Save the Children implements a project to safeguard children with disabilities

The “Supporting and safeguarding children with disabilities from sexual exploitation and abuse via educational programs” project financed by the New Zealand Embassy Fund is being implemented in Ulaanbaatar city and Uvurkhangai province in 2023-2024.

The Convention on the Rights of the Child and the Convention on the Rights of Persons with Disabilities states that all children with disabilities have the “right to the fullest possible development.” However, there is a lack of access to protection, information, and psychological and legal counseling services for children with disabilities. In addition, children with disabilities tend to be unable to receive counseling and information that meets their needs partly due to societal misconceptions, attitudes, and discrimination against them. On the other hand, misunderstandings and doubtful information can increase the risk of suffering any kind of violence and abuse. Even if a child reports abuse or the risk of abuse to adults, they often do not provide adequate support.

Therefore, Save the Children is implementing the “Supporting and safeguarding children with disabilities from sexual exploitation and abuse via educational programs” project from January 2023 to January 2024. The project aims to help children with disabilities learn how to protect themselves from sexual violence, and strengthen the capacity of parents, guardians, and staff in educational institutions to provide appropriate guidance and support to prevent and reduce the risks and consequences of sexual violence that may happen to children with disabilities.

The project involves mainstream schools No. 79 and 65, Lifelong Education Centers of Bayanzurkh and Songinokhairkhan districts of Ulaanbaatar, the Association of Parents of Differently-Abled Children, mainstream school No. 1 in Arvaikheer soum of Uvurkhangai province, the Lifelong Education Center and the Association of Parents of Differently-Abled Children of Uvurkhangai province.

The project developed two different manuals for children and adults, containing information on basic rights and protection of children, violation of rights, types of violence, peculiarities of transition age, reproductive health, and safety of the digital environment.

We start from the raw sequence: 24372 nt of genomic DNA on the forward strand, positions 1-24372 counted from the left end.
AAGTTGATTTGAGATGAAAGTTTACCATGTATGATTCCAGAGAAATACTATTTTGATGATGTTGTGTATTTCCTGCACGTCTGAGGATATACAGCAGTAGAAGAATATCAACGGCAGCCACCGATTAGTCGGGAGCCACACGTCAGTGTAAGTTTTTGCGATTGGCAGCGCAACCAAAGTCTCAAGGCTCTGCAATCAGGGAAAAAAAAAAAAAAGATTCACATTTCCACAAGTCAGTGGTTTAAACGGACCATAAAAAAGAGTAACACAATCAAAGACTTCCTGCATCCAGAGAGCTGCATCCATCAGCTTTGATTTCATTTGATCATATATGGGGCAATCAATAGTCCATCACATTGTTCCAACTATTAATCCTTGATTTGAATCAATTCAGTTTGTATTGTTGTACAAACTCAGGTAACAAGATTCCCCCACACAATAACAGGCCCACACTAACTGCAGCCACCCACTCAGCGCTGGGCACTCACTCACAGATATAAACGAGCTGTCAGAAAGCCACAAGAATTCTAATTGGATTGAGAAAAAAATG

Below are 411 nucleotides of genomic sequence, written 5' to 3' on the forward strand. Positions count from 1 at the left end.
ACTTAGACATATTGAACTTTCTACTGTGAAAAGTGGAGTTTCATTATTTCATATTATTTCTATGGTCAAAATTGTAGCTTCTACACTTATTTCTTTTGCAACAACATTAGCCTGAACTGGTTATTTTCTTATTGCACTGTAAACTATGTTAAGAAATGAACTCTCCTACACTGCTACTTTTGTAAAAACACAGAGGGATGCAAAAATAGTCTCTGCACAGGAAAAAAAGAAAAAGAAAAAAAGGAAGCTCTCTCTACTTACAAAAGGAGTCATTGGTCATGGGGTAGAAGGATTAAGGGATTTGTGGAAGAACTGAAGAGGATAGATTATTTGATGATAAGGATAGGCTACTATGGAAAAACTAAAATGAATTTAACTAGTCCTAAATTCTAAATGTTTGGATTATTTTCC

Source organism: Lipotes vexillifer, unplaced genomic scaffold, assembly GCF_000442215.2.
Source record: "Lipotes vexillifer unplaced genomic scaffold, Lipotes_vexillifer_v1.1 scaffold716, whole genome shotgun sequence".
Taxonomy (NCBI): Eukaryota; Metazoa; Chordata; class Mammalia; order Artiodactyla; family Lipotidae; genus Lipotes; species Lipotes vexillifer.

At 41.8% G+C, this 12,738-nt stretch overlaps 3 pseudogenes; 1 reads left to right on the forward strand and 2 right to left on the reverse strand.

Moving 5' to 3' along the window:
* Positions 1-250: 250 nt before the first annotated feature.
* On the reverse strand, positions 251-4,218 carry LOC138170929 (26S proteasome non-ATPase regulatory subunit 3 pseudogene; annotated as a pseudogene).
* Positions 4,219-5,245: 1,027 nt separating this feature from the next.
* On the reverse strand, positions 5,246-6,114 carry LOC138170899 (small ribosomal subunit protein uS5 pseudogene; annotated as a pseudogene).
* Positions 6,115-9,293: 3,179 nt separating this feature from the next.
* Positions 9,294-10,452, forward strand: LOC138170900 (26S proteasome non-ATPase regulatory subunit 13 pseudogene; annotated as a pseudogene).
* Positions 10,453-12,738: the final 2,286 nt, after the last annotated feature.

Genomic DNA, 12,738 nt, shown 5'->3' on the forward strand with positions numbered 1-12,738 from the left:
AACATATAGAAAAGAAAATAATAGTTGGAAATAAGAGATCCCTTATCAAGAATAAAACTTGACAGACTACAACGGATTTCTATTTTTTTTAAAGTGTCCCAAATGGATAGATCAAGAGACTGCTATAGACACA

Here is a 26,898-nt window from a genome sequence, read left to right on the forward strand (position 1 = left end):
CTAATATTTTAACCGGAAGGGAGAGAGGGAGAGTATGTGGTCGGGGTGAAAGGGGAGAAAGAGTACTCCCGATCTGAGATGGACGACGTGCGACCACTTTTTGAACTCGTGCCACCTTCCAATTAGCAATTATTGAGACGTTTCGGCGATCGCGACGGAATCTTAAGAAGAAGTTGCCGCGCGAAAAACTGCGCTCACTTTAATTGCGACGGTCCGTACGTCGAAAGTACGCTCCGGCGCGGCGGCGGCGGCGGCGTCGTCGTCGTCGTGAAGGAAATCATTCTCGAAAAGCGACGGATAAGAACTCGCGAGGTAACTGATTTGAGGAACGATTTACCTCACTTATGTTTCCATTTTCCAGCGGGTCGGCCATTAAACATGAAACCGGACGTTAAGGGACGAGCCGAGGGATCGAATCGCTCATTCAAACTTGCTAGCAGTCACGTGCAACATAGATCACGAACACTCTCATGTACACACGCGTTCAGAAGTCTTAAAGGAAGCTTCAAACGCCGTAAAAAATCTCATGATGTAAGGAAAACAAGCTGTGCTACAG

In addition, a training session for trainers was held in Ulaanbaatar on August 29, 2023, to train teachers, parents, and children in the methodology described in these manuals. As a result, 17 people representing organizations participating in the project became trainers. Using the methodology received at the training, the trainers organized training for teachers, parents, and children in their organizations from September 13 to October 14. A total of 117 teachers and parents, and 70 children participated in the training.

During the training, it was noticed that parents perceived violence more as physical violence. In addition, parents of children with disabilities concluded that violence is often committed unintentionally. As for children, they had very general knowledge about forms of violence against children, but during the training, they noted that they learned to distinguish between different types of violence and to protect themselves from risks.

Comments from teachers:

This training was very useful, timely and contained important information. We reminded our students and children of many things to be aware of. In the future, we will do many activities with students and teachers in this area. I believe that this training should be organized for all the staff of schools and kindergartens in the province.

Comments from parents:

From this training, we noticed we pay little attention and care to our children. Parents with adolescent children, especially children with disabilities, need to pay special attention to this aspect. Children with special needs may be more likely to be at risk because they have a less developed capacity to inform others that he or she is at risk. Therefore, I am glad that this project addresses a significant issue.

In the future, the target schools may plan to let their students share the knowledge gained at the training among their classmates and organize training during class hours in cooperation with class teachers. As for the Lifelong Education Centers, the class teachers will organize the training for all parents and share their knowledge.

The Association of Parents of Differently-Abled Children plans to simplify the content of the training for children and parents further and conduct it serially.